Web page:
About $122 million is needed to prevent and manage the medical complications of the Zika virus which is spreading throughout America and causing birth defects in babies. The cost was estimated by the World Health Organization.
Specific focus is needed on supporting women and girls of child-bearing age, the UN health agency said as it set out a revised joint strategy with the Pan American Health Organization (PAHO) for how to handle the mosquito-borne virus.
Zika has caused alarm throughout the Americas since cases of the birth defect microcephaly were reported in Brazil, the country hardest hit by the outbreak.
The rare birth defect is marked by unusually small head size and potentially severe developmental problems. Brazilian authorities have confirmed more than 1,400 cases of microcephaly in babies whose mothers were exposed to Zika during pregnancy.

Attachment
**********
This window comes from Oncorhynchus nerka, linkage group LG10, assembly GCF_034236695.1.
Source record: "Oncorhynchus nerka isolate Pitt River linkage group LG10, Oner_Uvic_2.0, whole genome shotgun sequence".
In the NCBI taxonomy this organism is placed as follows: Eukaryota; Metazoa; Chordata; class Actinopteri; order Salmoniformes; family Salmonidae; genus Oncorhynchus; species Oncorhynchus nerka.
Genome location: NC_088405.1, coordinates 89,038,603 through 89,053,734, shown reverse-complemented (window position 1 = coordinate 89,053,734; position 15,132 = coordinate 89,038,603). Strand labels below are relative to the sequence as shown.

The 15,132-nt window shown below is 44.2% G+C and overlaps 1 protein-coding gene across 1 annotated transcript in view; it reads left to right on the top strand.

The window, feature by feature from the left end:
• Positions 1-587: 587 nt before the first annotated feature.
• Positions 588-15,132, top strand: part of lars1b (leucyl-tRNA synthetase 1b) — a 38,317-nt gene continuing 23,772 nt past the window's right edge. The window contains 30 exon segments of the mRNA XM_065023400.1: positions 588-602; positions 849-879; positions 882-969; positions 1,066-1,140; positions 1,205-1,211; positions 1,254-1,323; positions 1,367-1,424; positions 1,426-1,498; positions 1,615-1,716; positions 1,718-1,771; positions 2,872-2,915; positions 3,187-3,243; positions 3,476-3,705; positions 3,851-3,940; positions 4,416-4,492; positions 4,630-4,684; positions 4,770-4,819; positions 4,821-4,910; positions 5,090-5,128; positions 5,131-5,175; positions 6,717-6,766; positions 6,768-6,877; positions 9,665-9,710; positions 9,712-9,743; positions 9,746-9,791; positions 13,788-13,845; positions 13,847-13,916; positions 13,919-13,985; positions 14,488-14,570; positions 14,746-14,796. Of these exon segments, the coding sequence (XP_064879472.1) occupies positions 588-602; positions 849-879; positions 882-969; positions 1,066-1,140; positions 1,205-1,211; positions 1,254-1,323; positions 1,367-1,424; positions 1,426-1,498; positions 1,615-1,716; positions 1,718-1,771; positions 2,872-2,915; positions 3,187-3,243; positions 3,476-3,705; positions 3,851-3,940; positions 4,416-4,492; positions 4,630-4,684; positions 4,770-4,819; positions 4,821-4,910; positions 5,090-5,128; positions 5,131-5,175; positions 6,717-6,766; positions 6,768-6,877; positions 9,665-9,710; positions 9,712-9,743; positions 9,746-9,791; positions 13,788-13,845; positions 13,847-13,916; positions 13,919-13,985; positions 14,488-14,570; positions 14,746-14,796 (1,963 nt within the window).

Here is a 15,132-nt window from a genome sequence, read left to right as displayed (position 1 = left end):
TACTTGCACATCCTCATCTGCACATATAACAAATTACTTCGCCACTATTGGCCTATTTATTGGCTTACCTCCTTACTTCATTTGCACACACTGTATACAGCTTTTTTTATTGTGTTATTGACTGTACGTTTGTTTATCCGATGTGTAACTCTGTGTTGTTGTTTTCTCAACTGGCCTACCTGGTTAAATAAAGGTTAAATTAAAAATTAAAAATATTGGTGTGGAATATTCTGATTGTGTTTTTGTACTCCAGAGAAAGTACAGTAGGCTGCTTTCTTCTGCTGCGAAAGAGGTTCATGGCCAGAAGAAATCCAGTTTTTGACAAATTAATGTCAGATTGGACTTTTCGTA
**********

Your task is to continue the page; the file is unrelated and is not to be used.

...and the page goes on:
U.S. health officials reported recently that three babies there have been born with birth defects linked to likely Zika virus infection in their mothers in pregnancy, along with three cases of lost pregnancies linked to Zika.
WHO director-general Margaret Chan said much had been learned about Zika, how it spreads, the consequences of infection and how to control it since global health authorities set out their initial response plans earlier this year.
"The response now requires a unique and integrated strategy that places support for women and girls of child-bearing age at its core," she said in a statement. The plan highlights several aspects of the Zika outbreak "that require a collaborative, global response," the WHO said.